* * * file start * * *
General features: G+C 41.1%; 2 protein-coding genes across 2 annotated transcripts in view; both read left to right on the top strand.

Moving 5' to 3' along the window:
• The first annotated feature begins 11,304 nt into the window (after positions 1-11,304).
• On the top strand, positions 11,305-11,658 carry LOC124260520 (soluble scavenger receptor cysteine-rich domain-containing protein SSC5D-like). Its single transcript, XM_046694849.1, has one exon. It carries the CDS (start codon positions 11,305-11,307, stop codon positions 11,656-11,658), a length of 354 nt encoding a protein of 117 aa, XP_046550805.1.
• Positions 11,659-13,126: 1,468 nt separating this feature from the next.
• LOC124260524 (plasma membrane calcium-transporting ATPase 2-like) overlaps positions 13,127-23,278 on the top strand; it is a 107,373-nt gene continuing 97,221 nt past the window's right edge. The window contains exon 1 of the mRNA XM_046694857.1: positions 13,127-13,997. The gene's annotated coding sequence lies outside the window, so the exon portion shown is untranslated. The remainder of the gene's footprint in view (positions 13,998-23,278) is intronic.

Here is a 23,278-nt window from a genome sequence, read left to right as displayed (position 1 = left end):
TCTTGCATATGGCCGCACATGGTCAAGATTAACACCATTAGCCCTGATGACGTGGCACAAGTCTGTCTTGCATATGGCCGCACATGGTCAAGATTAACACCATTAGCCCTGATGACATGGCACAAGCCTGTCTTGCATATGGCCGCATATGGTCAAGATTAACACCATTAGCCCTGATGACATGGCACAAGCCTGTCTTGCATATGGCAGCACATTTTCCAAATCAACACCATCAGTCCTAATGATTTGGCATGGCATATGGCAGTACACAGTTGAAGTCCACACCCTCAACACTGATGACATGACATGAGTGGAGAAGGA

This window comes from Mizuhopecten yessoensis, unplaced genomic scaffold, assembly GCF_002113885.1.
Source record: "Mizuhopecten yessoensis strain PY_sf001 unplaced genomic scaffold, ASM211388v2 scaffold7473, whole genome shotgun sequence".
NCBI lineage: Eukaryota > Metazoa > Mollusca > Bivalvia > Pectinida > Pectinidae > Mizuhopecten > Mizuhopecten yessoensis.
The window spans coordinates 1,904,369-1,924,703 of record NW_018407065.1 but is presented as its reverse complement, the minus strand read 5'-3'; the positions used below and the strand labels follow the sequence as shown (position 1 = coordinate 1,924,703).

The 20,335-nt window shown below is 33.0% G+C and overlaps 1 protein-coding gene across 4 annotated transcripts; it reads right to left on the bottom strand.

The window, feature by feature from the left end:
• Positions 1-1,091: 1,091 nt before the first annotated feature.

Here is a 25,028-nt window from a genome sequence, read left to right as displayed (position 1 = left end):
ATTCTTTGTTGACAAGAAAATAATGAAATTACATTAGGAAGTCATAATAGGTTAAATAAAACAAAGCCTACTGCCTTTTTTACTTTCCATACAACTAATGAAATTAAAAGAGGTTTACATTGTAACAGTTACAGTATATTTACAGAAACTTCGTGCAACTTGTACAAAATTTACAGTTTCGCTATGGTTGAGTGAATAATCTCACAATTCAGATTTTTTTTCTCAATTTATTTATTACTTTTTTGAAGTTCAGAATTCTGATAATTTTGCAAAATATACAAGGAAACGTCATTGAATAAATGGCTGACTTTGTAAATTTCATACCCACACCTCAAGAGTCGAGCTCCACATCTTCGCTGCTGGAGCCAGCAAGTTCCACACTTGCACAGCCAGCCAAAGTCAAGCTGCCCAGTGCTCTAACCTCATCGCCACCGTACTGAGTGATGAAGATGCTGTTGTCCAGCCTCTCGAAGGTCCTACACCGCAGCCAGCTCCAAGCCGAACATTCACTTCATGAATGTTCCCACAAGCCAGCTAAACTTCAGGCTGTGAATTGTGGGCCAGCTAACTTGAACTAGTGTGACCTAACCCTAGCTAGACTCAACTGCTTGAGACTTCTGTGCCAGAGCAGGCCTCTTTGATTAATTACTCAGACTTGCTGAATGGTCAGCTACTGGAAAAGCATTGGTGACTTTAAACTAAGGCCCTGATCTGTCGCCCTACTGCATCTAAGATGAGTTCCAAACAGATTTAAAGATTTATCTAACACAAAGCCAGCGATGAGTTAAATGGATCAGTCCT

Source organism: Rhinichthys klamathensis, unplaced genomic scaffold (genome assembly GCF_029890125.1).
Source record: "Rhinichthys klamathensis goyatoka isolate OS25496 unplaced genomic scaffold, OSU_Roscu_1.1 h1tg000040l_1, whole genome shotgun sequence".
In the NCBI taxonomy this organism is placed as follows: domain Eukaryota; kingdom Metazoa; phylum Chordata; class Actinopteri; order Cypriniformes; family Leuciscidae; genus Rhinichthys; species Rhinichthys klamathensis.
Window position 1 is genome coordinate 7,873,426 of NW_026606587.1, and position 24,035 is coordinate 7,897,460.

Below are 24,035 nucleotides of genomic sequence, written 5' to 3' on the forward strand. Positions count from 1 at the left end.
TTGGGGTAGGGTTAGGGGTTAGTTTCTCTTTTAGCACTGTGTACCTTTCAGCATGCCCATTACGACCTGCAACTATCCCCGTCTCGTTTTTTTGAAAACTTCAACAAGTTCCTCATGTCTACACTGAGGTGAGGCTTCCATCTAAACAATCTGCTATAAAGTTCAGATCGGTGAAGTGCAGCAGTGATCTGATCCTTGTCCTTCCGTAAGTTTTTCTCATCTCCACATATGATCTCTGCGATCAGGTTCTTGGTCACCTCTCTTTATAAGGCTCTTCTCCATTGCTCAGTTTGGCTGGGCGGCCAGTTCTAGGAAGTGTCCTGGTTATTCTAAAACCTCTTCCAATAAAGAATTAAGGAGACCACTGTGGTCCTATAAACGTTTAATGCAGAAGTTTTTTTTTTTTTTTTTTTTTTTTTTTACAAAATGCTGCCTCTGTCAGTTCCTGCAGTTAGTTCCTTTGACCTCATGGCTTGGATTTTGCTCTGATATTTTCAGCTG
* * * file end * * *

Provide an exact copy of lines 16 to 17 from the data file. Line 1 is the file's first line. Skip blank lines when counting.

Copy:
Here is a 25,028-nt window from a genome sequence, read left to right as displayed (position 1 = left end):
ATTCTTTGTTGACAAGAAAATAATGAAATTACATTAGGAAGTCATAATAGGTTAAATAAAACAAAGCCTACTGCCTTTTTTACTTTCCATACAACTAATGAAATTAAAAGAGGTTTACATTGTAACAGTTACAGTATATTTACAGAAACTTCGTGCAACTTGTACAAAATTTACAGTTTCGCTATGGTTGAGTGAATAATCTCACAATTCAGATTTTTTTTCTCAATTTATTTATTACTTTTTTGAAGTTCAGAATTCTGATAATTTTGCAAAATATACAAGGAAACGTCATTGAATAAATGGCTGACTTTGTAAATTTCATACCCACACCTCAAGAGTCGAGCTCCACATCTTCGCTGCTGGAGCCAGCAAGTTCCACACTTGCACAGCCAGCCAAAGTCAAGCTGCCCAGTGCTCTAACCTCATCGCCACCGTACTGAGTGATGAAGATGCTGTTGTCCAGCCTCTCGAAGGTCCTACACCGCAGCCAGCTCCAAGCCGAACATTCACTTCATGAATGTTCCCACAAGCCAGCTAAACTTCAGGCTGTGAATTGTGGGCCAGCTAACTTGAACTAGTGTGACCTAACCCTAGCTAGACTCAACTGCTTGAGACTTCTGTGCCAGAGCAGGCCTCTTTGATTAATTACTCAGACTTGCTGAATGGTCAGCTACTGGAAAAGCATTGGTGACTTTAAACTAAGGCCCTGATCTGTCGCCCTACTGCATCTAAGATGAGTTCCAAACAGATTTAAAGATTTATCTAACACAAAGCCAGCGATGAGTTAAATGGATCAGTCCT